Dealing with Divorce: How Parents Can Help Teens

No one likes to think about it and yet 50% of us will end up going through a divorce It is hard enough to deal with the loss of a marriage, but for parents, the loss is made even greater because our actions are directly impacting our children.  As a parent, going through one of the hardest times of our lives, it is our job to make sure it isn’t any harder on our teenagers than it has to be, and that they have the love, support, and guidance to get through the experience undamaged.  This can feel like a tall order, especially if the divorce has left you devastated.

There is good news however, the proverbial light at the end of the tunnel.  It is possible to deal with divorce in a constructive way and create a wonderful new life for you and your family.  Divorce, for children, shows up like an unwanted, unwelcome house guest.  It unpacks its bags and settles in, spreading uncertainty and anger.  Divorce brings uncertainty and anger into our lives.  The key to helping adolescents and teens navigate through this time is to actively manage the baggage this unwelcome guest brought with them.

The first bit of baggage to deal with is uncertainty.  Divorce can upend everything in your family’s lives.  Schedules change, childhood homes get sold, responsibilities increase, and time together often decreases.  Everything your family relied on for stability and comfort may be gone and it may be hard to find anything that feels solid enough to stand on.  This is an unwelcome feeling for anyone, but for teens who are already going through a significant time in their own lives, this guest can throw them completely off balance and leave them wondering which way is up.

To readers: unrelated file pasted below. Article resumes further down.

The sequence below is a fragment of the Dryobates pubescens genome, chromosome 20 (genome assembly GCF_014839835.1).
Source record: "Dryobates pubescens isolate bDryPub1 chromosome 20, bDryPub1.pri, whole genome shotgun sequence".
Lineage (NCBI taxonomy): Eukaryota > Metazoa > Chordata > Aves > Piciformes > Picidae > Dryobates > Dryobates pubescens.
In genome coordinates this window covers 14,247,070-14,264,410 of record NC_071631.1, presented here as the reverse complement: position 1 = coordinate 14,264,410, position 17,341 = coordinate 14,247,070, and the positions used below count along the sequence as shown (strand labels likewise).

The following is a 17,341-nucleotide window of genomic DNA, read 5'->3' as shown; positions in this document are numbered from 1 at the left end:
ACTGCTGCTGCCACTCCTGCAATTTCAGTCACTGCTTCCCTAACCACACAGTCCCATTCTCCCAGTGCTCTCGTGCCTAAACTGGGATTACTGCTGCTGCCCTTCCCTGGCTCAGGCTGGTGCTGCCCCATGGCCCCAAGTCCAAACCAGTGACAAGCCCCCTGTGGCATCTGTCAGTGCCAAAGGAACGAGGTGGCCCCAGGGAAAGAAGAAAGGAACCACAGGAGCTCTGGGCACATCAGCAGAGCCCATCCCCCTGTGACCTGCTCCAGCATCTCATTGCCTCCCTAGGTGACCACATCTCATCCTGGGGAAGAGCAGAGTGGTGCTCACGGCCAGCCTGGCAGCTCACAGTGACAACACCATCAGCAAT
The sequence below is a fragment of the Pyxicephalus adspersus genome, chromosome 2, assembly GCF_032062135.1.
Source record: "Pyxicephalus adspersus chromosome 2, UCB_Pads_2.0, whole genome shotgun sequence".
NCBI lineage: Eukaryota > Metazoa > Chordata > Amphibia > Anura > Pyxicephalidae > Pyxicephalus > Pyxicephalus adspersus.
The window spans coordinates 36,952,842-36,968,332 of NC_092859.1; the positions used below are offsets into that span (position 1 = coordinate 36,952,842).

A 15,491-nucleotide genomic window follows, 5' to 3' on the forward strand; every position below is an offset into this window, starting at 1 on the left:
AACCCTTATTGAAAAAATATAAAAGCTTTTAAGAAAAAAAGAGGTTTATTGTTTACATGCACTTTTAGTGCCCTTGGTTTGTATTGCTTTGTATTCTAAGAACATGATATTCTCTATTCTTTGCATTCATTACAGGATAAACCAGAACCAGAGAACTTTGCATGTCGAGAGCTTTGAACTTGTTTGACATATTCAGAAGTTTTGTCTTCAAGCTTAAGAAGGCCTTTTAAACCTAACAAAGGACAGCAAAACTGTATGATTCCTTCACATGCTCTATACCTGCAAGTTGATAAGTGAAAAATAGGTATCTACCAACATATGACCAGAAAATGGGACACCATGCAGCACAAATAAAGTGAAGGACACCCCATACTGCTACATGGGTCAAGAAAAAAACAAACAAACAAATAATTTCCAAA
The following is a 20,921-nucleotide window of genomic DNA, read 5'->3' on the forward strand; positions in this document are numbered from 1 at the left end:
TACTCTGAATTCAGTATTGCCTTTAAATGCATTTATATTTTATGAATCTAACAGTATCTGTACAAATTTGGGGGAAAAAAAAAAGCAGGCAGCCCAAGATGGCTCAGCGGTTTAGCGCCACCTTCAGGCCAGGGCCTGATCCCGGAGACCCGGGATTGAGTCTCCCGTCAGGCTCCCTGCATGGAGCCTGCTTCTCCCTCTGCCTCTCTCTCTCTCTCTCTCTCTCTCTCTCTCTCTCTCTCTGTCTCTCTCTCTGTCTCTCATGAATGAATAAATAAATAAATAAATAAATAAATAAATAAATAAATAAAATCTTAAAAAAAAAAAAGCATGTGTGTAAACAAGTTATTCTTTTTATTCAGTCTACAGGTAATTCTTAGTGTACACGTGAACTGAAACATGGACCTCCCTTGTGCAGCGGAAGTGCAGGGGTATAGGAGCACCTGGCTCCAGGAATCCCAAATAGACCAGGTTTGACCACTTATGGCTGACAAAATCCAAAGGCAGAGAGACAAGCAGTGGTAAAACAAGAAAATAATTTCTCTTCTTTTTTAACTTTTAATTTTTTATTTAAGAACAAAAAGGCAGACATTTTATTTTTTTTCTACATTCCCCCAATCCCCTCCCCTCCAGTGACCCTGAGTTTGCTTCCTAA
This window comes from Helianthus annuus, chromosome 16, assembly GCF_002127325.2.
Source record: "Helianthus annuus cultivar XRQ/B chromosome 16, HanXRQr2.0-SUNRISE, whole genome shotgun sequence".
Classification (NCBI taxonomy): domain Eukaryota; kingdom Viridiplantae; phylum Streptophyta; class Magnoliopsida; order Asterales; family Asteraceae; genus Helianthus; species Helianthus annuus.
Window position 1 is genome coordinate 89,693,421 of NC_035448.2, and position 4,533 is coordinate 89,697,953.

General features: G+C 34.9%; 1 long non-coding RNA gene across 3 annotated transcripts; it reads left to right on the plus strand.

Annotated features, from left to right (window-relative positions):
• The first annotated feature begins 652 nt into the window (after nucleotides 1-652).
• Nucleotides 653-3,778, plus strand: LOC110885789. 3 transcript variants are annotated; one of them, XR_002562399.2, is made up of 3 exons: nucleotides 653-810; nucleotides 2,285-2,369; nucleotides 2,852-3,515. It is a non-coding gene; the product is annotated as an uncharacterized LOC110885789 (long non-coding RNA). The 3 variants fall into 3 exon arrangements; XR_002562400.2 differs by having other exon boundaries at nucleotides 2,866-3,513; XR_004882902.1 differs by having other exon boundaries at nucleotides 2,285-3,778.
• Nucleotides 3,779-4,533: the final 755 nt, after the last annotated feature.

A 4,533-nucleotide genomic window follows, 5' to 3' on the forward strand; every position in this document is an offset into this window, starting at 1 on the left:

While we cannot eliminate every uncertainty during this tumultuous time, there are some things you can do to give your teen some stable ground to stand on.

  • Help them understand that the divorce was not their fault.
  • In an age-appropriate way, talk to them about the reasons for the divorce together.  It is important to remember that blaming and/or shaming each other in front of your children only hurts them more.
  • Do not lie to them or withhold information.
  • Encourage them to ask questions and provide an age appropriate answer.

The other bit of baggage you need to manage is anger.  It isn’t unusual for teens to be angry about the divorce.  They may be angry at one parent, both parents, or simply the world.  If you can put yourself in their shoes, you will see that they have every right to be angry.  Everything in their lives is changing, they feel like their family will never be the same, and there is nothing they can do about it.  There are two important things parents can do to help teens who are angry.  The first is to let them know its ok.  The second is to help them find healthy ways to handle that anger.  Simply sweeping it under the rug or pretending that it isn’t there can make it worse.   Help your teenager by modeling healthy behavior, giving them time and space to deal with the divorce and their feelings at their own pace, and reaffirming that the divorce doesn’t change how you or the other parent feels about them.  If you have questions about how to navigate this journey effectively with your teen, Doorways can help. Give us a call today!

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